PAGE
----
Another significant policy change for Georgia athletics is the stipulation that Wet Bulb Globe Temperature readings must be taken 30 minutes prior to the start of all outdoor competitions, including sports like football, soccer, lacrosse, baseball, softball, tennis, cross country, track and field, etc.

In the past, WBGT was monitored primarily for practices, but game day measurements were not explicitly required. The updated regulations make it mandatory to check and record WBGT before competition begins.

This pre-game data will be used to determine if additional safety precautions are needed during the event. For example, if the WBGT is above 86°F, cold immersion tubs must be available on the sidelines for cooling athletes. And if WBGT is above 88°F, increased mandatory hydration breaks and timeouts will be enforced.

Coaches and athletic trainers should communicate these pre-game readings to the officials before the start of competition. This allows the officials to assist with implementing the appropriate additional safety measures.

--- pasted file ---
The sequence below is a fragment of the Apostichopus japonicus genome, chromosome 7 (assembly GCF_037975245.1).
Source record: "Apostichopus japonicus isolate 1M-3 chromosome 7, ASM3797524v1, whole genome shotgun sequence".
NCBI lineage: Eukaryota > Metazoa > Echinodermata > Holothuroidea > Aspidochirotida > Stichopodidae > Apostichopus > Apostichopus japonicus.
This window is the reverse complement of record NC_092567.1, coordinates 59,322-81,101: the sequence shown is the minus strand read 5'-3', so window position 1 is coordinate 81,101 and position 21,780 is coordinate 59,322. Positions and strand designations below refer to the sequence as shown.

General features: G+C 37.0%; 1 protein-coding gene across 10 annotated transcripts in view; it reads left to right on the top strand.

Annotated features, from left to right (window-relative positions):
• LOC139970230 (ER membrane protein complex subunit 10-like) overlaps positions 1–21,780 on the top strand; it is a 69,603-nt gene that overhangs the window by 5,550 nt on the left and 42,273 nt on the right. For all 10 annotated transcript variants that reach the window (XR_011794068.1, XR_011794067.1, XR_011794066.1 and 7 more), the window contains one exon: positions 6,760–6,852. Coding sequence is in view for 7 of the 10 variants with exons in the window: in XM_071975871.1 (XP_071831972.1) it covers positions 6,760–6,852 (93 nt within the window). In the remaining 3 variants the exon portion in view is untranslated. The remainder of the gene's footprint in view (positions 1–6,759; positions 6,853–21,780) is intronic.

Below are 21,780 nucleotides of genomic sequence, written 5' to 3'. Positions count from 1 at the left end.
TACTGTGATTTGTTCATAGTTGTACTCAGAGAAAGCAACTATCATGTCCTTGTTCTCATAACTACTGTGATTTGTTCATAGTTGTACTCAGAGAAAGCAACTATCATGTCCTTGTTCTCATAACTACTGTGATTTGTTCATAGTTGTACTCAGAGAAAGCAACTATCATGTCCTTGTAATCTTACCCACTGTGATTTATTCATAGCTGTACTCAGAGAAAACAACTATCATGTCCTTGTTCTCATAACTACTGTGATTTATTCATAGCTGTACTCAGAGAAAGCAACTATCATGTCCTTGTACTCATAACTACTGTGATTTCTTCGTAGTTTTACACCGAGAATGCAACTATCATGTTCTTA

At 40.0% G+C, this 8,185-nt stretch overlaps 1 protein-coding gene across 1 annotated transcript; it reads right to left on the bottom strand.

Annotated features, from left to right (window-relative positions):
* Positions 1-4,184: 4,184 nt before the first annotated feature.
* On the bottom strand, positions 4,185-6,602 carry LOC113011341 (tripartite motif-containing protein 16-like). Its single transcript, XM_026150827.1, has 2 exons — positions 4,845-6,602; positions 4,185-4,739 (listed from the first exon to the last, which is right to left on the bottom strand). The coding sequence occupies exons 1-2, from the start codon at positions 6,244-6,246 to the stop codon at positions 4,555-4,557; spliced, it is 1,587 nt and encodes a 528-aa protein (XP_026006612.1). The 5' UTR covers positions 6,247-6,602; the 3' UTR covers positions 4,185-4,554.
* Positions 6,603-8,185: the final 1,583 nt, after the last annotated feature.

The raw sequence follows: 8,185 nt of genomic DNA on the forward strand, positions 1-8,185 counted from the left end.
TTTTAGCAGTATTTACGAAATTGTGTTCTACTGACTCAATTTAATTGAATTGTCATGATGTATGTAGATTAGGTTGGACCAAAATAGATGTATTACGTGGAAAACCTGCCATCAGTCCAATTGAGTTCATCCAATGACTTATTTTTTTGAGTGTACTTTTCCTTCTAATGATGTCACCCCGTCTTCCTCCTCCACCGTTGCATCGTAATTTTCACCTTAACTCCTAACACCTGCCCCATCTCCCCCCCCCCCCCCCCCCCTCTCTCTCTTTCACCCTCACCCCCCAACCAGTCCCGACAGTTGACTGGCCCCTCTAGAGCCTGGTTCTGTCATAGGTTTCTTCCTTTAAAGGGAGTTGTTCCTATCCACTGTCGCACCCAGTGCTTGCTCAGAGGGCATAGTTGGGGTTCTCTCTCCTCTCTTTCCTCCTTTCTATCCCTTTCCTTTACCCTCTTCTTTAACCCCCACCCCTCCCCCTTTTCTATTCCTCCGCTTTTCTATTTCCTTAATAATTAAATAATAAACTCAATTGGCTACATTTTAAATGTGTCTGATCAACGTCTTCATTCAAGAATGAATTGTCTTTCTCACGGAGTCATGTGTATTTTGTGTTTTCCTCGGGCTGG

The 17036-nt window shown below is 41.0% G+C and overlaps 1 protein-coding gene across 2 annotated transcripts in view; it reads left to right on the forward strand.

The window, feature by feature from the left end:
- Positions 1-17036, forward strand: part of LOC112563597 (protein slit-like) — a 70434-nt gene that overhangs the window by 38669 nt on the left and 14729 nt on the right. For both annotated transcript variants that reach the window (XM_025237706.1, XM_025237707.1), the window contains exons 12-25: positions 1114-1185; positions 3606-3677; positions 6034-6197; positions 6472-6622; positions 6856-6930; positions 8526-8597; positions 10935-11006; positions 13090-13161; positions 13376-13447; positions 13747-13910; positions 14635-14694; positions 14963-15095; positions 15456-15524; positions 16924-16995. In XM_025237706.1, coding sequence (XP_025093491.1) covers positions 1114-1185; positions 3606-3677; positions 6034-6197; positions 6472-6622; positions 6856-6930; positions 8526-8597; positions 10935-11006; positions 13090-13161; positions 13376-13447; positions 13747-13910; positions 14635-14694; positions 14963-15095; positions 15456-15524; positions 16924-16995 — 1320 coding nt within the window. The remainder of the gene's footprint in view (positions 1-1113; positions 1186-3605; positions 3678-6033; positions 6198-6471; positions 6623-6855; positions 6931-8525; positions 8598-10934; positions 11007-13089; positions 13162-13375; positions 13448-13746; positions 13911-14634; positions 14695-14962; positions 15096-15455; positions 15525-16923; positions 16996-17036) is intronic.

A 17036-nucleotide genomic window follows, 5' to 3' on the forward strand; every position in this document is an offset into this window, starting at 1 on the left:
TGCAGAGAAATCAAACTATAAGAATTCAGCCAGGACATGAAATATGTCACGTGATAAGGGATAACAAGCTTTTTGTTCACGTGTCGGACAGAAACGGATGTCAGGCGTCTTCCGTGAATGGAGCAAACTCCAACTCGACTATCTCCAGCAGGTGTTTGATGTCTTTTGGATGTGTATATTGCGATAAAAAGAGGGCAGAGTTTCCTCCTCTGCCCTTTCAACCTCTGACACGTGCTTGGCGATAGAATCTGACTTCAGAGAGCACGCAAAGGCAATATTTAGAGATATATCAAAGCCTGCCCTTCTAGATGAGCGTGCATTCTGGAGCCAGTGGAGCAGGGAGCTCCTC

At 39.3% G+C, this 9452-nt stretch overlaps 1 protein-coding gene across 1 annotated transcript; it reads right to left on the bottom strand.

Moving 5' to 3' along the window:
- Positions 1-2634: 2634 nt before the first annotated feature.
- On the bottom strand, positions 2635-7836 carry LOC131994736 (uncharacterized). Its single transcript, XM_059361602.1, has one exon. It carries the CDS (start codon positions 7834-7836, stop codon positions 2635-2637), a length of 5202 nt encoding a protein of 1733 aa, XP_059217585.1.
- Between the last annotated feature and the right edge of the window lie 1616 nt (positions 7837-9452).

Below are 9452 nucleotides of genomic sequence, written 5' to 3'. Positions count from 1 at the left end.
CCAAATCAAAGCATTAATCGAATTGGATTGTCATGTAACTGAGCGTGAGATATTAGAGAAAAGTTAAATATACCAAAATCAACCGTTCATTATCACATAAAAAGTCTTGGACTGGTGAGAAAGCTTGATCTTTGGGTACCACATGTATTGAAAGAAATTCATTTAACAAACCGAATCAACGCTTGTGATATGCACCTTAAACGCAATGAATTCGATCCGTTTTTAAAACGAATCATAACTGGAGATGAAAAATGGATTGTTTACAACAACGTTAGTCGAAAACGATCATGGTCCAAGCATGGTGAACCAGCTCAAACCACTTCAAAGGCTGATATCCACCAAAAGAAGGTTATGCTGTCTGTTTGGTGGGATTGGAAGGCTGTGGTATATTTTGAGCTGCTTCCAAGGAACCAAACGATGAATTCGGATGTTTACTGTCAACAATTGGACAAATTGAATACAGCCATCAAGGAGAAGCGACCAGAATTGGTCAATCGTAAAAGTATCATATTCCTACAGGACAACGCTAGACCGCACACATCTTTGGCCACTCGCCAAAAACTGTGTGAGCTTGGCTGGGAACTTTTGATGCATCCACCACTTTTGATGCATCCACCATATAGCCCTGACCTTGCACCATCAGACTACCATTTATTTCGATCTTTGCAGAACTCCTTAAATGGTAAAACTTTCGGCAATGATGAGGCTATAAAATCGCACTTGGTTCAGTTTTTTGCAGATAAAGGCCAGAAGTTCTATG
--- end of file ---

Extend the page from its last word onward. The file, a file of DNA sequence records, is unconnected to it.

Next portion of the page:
While games involve less continual exertion than practices, athletes still face exertional heat risk, especially if competitions last for multiple hours. Having pre-game data provides visibility into the impending conditions and allows proper preparations to be made proactively.

Following the updated WBGT game day protocols provides an extra layer of precaution and safety for your athletes.

Precision WBGT Data is Vital

Using proper scientific instruments to measure Wet Bulb Globe Temperature is imperative. Getting precise real-time data is crucial for making informed decisions about modifying activities to optimize safety.

WBGT is a very sensitive metric, with entire practice modifications hinging on just a few degrees. Highly localized measurements are needed, as readings can vary dramatically even over short distances.